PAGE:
I don't believe in magic. But something
hovers along these streets, something
like dust not settling hangs just above
the slippery cobbles, and it's more than
the messy flash of reflected streetlight
and it's more than the colourful spill from some
long gone car, lying now in the gutter
as though someone had pierced a rainbow
and let it fall sighing down to die here
in the dark, by a drain, with the swollen fag-ends
and the dog urine and the spit of the loud lads.
This is something else – our shoes splash through it
whatever it is, and I swear it makes our stepping lighter.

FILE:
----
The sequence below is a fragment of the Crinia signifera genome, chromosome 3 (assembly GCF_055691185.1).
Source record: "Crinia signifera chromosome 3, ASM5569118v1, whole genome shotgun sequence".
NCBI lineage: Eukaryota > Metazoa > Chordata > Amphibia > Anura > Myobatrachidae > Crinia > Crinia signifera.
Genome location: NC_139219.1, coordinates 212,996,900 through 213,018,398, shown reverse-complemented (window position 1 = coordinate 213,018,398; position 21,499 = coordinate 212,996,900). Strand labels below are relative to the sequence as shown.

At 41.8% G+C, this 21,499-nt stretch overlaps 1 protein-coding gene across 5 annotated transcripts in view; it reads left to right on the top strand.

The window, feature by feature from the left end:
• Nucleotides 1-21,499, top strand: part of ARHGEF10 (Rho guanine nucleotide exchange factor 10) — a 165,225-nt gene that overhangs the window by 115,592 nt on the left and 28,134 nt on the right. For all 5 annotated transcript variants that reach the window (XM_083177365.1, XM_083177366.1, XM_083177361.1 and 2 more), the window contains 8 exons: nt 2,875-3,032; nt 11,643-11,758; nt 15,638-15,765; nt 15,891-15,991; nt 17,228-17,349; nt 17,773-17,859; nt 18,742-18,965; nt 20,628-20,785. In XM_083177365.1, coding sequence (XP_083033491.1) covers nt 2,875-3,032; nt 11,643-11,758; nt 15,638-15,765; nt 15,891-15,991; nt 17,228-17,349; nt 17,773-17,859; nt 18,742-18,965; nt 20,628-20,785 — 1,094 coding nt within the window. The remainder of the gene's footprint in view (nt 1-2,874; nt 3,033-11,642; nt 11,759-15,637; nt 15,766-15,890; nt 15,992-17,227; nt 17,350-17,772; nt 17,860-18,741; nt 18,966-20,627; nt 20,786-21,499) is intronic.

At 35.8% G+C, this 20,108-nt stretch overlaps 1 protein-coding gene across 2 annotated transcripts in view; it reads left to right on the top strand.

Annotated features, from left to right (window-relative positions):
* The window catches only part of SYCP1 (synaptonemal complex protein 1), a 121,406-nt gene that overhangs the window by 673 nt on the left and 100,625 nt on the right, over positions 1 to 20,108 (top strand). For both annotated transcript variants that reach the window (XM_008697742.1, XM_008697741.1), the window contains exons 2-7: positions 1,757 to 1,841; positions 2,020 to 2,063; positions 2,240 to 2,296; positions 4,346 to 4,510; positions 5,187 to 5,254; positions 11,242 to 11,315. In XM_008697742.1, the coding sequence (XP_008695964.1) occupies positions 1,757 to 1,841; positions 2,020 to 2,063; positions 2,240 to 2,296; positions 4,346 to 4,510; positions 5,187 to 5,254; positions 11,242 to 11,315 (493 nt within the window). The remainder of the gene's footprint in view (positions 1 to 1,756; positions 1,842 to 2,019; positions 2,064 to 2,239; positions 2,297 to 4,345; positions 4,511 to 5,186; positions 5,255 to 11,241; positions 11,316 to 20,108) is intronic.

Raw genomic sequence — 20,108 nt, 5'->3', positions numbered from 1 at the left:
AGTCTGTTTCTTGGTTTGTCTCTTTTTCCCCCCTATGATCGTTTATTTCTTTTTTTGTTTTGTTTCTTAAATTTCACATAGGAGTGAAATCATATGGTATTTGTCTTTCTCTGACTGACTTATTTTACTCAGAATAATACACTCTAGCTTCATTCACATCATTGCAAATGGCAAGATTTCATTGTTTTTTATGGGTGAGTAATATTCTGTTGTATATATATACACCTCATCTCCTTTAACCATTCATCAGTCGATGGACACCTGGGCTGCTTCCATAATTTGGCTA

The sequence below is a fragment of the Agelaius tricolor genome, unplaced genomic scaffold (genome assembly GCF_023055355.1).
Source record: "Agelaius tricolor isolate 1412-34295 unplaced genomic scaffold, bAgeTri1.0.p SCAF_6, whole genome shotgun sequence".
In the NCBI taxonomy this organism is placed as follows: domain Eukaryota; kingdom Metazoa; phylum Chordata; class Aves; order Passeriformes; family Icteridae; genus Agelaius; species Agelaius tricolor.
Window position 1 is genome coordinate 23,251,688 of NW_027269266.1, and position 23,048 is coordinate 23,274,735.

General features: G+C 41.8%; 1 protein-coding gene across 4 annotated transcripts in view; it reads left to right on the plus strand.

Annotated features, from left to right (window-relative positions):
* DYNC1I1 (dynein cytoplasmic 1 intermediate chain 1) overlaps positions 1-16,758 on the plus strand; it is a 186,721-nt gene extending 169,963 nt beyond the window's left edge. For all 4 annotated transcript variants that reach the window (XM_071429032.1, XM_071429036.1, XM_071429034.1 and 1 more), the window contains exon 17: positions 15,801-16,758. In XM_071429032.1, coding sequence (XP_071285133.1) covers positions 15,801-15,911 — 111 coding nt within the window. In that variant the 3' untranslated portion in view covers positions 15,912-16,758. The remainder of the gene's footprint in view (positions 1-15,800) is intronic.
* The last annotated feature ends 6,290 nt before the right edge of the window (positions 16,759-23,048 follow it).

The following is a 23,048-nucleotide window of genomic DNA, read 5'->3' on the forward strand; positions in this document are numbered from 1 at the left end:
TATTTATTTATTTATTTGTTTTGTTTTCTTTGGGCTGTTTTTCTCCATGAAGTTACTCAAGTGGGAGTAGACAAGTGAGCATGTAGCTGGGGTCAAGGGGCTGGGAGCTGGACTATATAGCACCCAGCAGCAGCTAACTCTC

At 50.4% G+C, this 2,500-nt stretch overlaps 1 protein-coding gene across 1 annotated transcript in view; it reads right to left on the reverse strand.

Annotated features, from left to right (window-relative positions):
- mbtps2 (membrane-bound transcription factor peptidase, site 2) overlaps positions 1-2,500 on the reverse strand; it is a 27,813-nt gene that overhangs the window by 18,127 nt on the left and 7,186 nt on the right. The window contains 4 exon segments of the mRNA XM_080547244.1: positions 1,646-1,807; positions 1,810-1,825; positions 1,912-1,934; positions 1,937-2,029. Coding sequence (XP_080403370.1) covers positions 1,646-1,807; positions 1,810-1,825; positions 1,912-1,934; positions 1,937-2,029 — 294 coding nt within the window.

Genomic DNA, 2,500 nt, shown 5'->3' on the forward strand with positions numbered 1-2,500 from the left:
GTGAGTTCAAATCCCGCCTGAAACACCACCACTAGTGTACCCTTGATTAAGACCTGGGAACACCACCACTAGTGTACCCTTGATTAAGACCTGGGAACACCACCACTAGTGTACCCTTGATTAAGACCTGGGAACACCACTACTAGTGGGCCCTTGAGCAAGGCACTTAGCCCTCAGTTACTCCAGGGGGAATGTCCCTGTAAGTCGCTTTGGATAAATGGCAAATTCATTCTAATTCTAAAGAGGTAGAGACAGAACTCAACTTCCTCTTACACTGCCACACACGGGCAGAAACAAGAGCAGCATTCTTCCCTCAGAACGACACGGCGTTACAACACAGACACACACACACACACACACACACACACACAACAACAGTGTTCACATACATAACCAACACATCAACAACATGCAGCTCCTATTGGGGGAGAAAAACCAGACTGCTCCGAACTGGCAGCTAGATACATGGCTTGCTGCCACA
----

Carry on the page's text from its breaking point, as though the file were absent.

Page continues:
My feet might fly, and any second I might be gone
unless I grab your arm to stop myself
which I never would.
This poem first appeared in Dodging the Rain. Mary Ford Neal is a writer and academic currently based in Glasgow, Scotland. Her poetry is recently published/forthcoming in Ink, Sweat & Tears, perhappened, Capsule Stories, Dust Poetry Magazine, The Winnow, Twist in Time, Ice Floe Press, Marble, and Dodging The Rain, and her debut collection will be published by Indigo Dreams Press in 2021. She tweets about poetry and other things here: @maryfordneal.